There’s been no shortage of programs catering to middle-aged men over the last — say, when was the TV invented? — but the 2022 Winter Olympics is dealing out entertainment to the 30- and 40-something sets in a big way.
The stories are international in flavor, what with it being the Olympics, as Claudia Pechstein competed on the edge of 50 years old and Ireen Wuest becoming the first athlete to take at least one gold in five Olympics, breaking a tie with absolute legends Carl Lewis, Michael Phelps, and Al Oerter.
Now look at Team USA, prepared to soon undergo a sort of incredible, dynastic changing of the guard but still buoyed by veteran energy from Shaun White, Lindsey Jacobellis, Nick Baumgartner, and Elana Meyers Taylor.
With age, in many cases, come families. And this Olympics has seen no shortage of emotional family stories.
A tournament that started with skier Mikaela Shiffrin speaking near the anniversary of her father’s accidental death also showed us new fatherhood within Team USA as biathlete Leif Nordgren virtually attended the birth of his baby. And let’s not forget Meyers Taylor’s COVID-19 tests leading to her isolation from the family that joined her in China to watch her go for gold.
Baumgartner’s stories include valley, peak of fatherhood
So if your familial emotional strings hadn’t been sufficiently plucked by the time Baumgartner’s story took center stage, the orchestra was plenty warm for his tumultuous 48 hours on the snow.
It doesn’t take extensive experience as a parent, guardian, or mentor to understand the depth of love a human can feel for a younger charge. But if it did, it’s fair to say Baumgartner’s interview on NBC after missing out on the men’s snowboard cross final sure goes a long way to sufficiently telling the tale.
And even if you did watch Baumgartner’s post-race talk with Hailey Hunter, there’s a chance you tapped out before he got to an emotional gut-punch of a closing thought in referencing his kid.
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Already in tears, Hunter tries to reassure Baumgartner by mentioning that his family is watching at home and very proud of him.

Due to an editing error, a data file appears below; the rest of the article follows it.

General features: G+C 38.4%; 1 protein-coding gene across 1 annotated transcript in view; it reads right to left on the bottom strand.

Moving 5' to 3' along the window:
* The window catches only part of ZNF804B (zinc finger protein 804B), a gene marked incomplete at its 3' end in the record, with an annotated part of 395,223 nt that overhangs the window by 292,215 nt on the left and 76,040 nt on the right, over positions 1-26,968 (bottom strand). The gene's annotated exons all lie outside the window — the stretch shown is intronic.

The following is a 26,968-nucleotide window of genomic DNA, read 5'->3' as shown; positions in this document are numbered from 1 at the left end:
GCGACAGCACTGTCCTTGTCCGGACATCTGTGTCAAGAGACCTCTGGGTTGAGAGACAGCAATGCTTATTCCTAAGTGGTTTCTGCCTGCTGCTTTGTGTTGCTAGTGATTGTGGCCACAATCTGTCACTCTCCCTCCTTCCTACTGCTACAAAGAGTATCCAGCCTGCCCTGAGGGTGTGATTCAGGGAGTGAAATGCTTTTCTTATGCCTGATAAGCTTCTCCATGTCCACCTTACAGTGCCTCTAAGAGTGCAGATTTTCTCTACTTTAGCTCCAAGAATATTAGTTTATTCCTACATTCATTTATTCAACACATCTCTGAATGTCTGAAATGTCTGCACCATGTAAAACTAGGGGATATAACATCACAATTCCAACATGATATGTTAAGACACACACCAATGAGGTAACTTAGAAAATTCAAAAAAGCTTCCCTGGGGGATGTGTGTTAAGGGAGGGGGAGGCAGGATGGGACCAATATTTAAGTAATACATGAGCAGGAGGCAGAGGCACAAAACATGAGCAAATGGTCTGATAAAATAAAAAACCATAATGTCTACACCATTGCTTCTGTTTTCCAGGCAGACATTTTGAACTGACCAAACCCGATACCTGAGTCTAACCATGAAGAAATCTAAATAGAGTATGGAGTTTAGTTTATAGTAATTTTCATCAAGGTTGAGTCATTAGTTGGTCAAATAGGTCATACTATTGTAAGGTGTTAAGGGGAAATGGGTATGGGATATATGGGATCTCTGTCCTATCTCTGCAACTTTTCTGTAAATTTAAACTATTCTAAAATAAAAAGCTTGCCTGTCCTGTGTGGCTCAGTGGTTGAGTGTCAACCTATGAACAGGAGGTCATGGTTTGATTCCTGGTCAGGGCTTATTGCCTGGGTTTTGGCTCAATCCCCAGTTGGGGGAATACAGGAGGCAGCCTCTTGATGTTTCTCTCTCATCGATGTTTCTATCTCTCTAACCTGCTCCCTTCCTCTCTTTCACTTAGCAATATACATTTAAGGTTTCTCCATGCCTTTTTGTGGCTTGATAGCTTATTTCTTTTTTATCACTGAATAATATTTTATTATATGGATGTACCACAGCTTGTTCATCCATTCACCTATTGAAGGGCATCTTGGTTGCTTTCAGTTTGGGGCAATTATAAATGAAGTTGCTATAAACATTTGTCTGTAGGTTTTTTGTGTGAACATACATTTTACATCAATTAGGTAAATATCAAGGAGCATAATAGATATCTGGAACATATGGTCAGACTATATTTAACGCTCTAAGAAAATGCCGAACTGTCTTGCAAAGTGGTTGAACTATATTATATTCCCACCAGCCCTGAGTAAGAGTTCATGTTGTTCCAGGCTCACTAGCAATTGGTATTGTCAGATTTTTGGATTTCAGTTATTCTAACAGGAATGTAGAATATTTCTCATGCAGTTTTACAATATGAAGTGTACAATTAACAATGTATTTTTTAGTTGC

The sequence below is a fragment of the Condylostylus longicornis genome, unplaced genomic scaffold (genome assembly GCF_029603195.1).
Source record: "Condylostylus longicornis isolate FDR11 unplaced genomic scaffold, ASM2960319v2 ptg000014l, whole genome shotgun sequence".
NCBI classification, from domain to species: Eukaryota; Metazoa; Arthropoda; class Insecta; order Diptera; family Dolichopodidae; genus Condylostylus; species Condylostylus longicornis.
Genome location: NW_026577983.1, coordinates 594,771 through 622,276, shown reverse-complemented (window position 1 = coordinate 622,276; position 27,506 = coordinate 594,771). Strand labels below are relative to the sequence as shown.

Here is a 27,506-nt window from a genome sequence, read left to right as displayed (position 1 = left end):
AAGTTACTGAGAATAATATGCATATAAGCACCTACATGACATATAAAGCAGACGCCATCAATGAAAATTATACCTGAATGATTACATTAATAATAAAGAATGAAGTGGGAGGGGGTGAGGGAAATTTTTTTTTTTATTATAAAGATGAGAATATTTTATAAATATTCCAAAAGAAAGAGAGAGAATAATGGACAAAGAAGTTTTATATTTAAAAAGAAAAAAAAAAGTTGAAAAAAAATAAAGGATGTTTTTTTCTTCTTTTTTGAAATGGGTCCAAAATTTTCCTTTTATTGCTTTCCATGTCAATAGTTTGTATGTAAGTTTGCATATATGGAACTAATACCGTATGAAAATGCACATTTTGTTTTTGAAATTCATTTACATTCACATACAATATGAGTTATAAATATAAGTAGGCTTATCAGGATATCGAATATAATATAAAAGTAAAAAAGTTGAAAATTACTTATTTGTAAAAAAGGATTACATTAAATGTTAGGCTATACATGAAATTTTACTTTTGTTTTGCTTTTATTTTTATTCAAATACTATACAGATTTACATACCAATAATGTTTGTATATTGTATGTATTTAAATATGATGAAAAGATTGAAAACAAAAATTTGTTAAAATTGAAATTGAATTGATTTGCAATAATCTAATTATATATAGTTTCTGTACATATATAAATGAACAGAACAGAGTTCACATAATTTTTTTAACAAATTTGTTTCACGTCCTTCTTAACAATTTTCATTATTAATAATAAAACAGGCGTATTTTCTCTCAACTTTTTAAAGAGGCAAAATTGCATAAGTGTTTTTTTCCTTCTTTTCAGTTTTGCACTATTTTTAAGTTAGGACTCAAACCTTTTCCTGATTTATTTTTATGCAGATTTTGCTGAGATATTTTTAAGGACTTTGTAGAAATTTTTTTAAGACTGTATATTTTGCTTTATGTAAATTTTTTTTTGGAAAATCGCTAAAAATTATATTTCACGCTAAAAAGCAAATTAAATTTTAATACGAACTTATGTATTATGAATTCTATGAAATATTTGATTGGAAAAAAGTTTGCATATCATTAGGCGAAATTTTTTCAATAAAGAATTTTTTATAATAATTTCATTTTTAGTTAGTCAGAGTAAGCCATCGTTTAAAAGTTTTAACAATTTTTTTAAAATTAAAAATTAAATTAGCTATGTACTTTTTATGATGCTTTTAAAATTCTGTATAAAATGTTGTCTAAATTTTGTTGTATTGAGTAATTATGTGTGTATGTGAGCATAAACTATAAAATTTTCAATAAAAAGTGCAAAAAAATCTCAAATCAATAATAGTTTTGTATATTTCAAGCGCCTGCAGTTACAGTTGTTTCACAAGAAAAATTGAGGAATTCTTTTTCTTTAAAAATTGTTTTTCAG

And you can see another wave of pain hit “Dad” as he speaks to his family halfway across the world.
“Thank you guys. Thanks for the support. Landon, I love you, sorry bud.”
The video went viral, and there may not have been another Olympians on the minds of neutral fans.
What was missing from the video was the context that Baumgartner still had more Olympics to run, and boy did he ever, showing off the team-first attitude that has made him a mainstay of Team USA.
Baumgartner gave Jacobellis a lead in the Winter Games debut of mixed snowboard cross and the 36-year-old brought home the gold. There was a camera on the 40-year-old as he cheered Jacobellis over the line, then helping her unlock her boots from her board to celebrate.
Even that was easy to miss, though, because so many of our minds were drawn to the crestfallen dad of just a few days before he won gold.
“This gold medal is awesome, but [Landon]’s still the best thing that I’ve ever done and ever will do,” he said, via NBC Sports’ Liam Nee. “For him to see me fight through that adversity and do stuff right before he’s about to graduate high school and go on to figure out what he’s going to do in life, is huge.”
Maybe advancements in medicine and strength-training mean there will be more and more greybeard Olympians, so-to-speak, in future Games. Professional sports have seen Jaromir Jagr, Tom Brady, and Vince Carter stayed on our screens well beyond the norm… but could they become the norm?
If so, perhaps the stories of the Nick Baumgartners of the world won’t be quite as rare, but we doubt it. Here’s to the triumph of the will, and setting a fine example for the next generation, related or not, through defeat and victory.
For every inspirational moment athletes give to kids, ripped from the commercials, this Olympics has done plenty to bring inspiration to an older generation of Americans. To that, we send an virtual high-five across the world to Baumgartner, Jacobellis, and the rest.
Amazing stuff. And imagine how it’ll feel if the aforementioned mom, Meyers Taylor, delivers a medal on Sunday.